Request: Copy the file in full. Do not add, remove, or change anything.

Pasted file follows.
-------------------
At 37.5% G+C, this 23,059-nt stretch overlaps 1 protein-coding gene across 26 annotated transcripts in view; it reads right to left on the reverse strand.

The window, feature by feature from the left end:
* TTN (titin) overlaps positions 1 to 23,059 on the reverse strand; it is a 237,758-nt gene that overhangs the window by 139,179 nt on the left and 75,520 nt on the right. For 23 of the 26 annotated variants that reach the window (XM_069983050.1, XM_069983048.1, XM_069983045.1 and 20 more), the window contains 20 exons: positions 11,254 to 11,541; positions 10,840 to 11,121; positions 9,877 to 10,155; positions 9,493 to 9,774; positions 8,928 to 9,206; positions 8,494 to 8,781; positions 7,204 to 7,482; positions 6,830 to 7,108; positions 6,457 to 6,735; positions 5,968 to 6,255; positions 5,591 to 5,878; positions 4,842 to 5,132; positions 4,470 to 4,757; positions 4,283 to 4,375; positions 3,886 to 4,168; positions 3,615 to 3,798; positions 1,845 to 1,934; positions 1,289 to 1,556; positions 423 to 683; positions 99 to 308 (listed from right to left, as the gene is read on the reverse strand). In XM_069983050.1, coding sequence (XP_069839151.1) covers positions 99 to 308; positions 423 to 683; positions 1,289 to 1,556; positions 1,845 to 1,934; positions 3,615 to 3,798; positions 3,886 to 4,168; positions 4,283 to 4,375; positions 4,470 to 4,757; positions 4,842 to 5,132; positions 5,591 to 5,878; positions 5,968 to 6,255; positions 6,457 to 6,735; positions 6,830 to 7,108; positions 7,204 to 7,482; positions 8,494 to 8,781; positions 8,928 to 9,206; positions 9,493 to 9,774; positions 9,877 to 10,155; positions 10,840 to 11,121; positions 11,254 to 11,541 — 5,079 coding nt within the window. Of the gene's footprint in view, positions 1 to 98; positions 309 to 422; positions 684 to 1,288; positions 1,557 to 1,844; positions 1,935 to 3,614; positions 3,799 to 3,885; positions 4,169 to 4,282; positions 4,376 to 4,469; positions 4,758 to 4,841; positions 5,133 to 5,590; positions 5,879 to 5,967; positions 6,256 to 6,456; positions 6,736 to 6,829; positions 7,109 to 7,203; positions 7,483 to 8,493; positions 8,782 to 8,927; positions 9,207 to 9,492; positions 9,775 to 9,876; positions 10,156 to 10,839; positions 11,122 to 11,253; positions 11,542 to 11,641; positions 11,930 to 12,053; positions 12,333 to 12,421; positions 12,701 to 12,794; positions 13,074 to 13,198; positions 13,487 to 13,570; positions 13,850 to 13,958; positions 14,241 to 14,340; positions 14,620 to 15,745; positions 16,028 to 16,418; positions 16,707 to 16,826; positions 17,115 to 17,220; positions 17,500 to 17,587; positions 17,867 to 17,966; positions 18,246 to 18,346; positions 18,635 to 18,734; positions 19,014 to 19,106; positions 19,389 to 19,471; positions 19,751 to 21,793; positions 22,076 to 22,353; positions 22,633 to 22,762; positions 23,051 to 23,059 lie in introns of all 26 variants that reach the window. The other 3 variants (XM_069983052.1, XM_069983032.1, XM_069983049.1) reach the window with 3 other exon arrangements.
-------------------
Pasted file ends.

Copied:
At 37.5% G+C, this 23,059-nt stretch overlaps 1 protein-coding gene across 26 annotated transcripts in view; it reads right to left on the reverse strand.

The window, feature by feature from the left end:
* TTN (titin) overlaps positions 1 to 23,059 on the reverse strand; it is a 237,758-nt gene that overhangs the window by 139,179 nt on the left and 75,520 nt on the right. For 23 of the 26 annotated variants that reach the window (XM_069983050.1, XM_069983048.1, XM_069983045.1 and 20 more), the window contains 20 exons: positions 11,254 to 11,541; positions 10,840 to 11,121; positions 9,877 to 10,155; positions 9,493 to 9,774; positions 8,928 to 9,206; positions 8,494 to 8,781; positions 7,204 to 7,482; positions 6,830 to 7,108; positions 6,457 to 6,735; positions 5,968 to 6,255; positions 5,591 to 5,878; positions 4,842 to 5,132; positions 4,470 to 4,757; positions 4,283 to 4,375; positions 3,886 to 4,168; positions 3,615 to 3,798; positions 1,845 to 1,934; positions 1,289 to 1,556; positions 423 to 683; positions 99 to 308 (listed from right to left, as the gene is read on the reverse strand). In XM_069983050.1, coding sequence (XP_069839151.1) covers positions 99 to 308; positions 423 to 683; positions 1,289 to 1,556; positions 1,845 to 1,934; positions 3,615 to 3,798; positions 3,886 to 4,168; positions 4,283 to 4,375; positions 4,470 to 4,757; positions 4,842 to 5,132; positions 5,591 to 5,878; positions 5,968 to 6,255; positions 6,457 to 6,735; positions 6,830 to 7,108; positions 7,204 to 7,482; positions 8,494 to 8,781; positions 8,928 to 9,206; positions 9,493 to 9,774; positions 9,877 to 10,155; positions 10,840 to 11,121; positions 11,254 to 11,541 — 5,079 coding nt within the window. Of the gene's footprint in view, positions 1 to 98; positions 309 to 422; positions 684 to 1,288; positions 1,557 to 1,844; positions 1,935 to 3,614; positions 3,799 to 3,885; positions 4,169 to 4,282; positions 4,376 to 4,469; positions 4,758 to 4,841; positions 5,133 to 5,590; positions 5,879 to 5,967; positions 6,256 to 6,456; positions 6,736 to 6,829; positions 7,109 to 7,203; positions 7,483 to 8,493; positions 8,782 to 8,927; positions 9,207 to 9,492; positions 9,775 to 9,876; positions 10,156 to 10,839; positions 11,122 to 11,253; positions 11,542 to 11,641; positions 11,930 to 12,053; positions 12,333 to 12,421; positions 12,701 to 12,794; positions 13,074 to 13,198; positions 13,487 to 13,570; positions 13,850 to 13,958; positions 14,241 to 14,340; positions 14,620 to 15,745; positions 16,028 to 16,418; positions 16,707 to 16,826; positions 17,115 to 17,220; positions 17,500 to 17,587; positions 17,867 to 17,966; positions 18,246 to 18,346; positions 18,635 to 18,734; positions 19,014 to 19,106; positions 19,389 to 19,471; positions 19,751 to 21,793; positions 22,076 to 22,353; positions 22,633 to 22,762; positions 23,051 to 23,059 lie in introns of all 26 variants that reach the window. The other 3 variants (XM_069983052.1, XM_069983032.1, XM_069983049.1) reach the window with 3 other exon arrangements.